Inside Move: Prod’n credit bill lost in Gulf of Mideast heat

Runaway legislation may be on hold until next session

Blame Saddam Hussein.

Backers of fighting runaway production have pushed for years for federal legislation to retain domestic production, but those efforts look to be headed for the back burner.

Proposed federal legislation — which would provide a 25% wage-based tax credit to productions with budgets under $10 million — was introduced a year ago but stalled in Congress.

Although there’s still hope the provisions can be attached to tax legislation before Congress adjourns in the next few weeks, a spokeswoman for Rep. David Dreier (R-Calif.), who authored House Resolution 3131, admits the bill’s prospects are murky.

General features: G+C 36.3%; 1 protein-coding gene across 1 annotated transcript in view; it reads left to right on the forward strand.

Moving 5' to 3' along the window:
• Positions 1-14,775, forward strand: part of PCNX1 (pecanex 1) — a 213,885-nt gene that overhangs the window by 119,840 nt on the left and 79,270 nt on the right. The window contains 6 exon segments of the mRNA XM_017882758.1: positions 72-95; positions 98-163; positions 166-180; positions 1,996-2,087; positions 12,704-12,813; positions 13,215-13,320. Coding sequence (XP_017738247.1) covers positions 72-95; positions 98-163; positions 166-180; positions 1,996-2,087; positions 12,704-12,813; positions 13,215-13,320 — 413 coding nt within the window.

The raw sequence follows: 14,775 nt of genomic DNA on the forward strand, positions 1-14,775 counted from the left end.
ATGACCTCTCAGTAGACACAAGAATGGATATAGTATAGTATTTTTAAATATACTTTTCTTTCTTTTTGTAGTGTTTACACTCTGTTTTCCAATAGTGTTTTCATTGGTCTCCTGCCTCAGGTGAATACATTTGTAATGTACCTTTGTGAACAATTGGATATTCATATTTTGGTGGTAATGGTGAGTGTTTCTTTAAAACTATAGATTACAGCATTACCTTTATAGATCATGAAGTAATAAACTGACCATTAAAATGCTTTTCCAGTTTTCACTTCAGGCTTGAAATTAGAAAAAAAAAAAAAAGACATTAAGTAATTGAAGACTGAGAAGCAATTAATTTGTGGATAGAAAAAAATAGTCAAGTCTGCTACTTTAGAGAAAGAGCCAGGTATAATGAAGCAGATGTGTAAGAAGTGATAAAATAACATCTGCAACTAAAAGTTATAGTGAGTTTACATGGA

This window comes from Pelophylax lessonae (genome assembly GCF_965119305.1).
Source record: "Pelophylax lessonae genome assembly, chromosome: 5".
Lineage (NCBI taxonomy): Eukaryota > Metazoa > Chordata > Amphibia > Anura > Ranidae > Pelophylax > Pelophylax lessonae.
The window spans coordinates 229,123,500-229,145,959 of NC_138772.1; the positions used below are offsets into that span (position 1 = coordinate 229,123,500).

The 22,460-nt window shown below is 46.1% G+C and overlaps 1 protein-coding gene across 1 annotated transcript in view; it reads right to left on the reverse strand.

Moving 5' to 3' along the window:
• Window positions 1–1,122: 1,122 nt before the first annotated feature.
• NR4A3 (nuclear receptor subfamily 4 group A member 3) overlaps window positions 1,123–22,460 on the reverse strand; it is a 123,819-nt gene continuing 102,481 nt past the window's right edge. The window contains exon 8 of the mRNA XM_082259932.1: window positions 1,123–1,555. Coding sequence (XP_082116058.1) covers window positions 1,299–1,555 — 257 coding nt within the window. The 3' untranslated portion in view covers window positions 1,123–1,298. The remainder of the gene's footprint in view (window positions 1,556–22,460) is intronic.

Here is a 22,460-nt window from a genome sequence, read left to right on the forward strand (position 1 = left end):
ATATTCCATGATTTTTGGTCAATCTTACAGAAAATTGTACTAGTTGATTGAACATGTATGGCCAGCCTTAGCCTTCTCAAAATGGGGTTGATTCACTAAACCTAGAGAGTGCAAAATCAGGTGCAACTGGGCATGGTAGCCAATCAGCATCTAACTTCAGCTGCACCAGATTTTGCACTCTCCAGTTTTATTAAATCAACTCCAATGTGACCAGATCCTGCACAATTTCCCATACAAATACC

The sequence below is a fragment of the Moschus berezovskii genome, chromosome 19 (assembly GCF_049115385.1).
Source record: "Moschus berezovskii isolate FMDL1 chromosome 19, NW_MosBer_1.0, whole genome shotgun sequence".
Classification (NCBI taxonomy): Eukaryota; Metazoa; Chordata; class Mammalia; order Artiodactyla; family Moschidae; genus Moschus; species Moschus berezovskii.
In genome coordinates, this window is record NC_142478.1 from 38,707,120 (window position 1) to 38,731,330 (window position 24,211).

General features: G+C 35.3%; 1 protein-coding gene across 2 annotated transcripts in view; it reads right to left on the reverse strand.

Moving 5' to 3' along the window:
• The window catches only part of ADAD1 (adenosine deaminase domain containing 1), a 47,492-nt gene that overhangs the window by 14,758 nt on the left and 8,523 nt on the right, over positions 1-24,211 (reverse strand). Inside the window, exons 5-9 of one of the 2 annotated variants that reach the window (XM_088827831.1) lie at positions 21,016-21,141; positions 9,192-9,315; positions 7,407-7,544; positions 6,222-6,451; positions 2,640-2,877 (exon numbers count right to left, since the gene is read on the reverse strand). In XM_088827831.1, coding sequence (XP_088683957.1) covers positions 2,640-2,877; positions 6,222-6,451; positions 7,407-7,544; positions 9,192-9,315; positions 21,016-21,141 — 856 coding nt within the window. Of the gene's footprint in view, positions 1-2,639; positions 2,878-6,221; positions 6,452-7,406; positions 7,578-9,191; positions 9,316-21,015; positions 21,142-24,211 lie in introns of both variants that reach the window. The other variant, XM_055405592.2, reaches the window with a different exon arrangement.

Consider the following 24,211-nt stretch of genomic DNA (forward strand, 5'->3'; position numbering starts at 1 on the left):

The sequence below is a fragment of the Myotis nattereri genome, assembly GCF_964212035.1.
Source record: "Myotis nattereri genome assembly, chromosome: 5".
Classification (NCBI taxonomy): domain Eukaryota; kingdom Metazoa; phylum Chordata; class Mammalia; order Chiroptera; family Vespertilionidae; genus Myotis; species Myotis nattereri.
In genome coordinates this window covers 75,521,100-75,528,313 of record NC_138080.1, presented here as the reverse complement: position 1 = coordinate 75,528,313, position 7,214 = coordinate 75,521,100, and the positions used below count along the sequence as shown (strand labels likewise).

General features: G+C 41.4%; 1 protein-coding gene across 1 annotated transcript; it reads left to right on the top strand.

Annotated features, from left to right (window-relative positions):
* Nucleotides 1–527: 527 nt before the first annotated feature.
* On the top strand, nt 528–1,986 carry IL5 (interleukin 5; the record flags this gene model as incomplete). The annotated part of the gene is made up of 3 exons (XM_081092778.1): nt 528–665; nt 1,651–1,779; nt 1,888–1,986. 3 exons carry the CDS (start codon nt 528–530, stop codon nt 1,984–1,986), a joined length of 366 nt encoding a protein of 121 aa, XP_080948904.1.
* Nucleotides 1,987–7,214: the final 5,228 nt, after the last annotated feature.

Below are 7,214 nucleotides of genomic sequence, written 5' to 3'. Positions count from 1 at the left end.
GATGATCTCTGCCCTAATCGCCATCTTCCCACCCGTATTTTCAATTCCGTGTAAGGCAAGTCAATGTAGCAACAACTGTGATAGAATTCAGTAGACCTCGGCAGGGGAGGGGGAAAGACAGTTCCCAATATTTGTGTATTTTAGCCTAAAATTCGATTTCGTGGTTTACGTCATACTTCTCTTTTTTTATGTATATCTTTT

“With all the attention on Iraq, we’re not sure if it will move by the end of the session,” says press secretary Jo Powers. “But if that happens, the congressman will re-introduce it next session.”

On another front, the maverick Film & Television Action Committee is about to launch an initiative asking that the World Trade Organization rule that Canadian production subsidies are illegal. FTAC plans to file a NAFTA Section 301(a) petition asking the U.S. Trade Representative to initiate negotiations with Canada to remove its subsidies, backed by the threat of intervention of the WTO if it does not comply.

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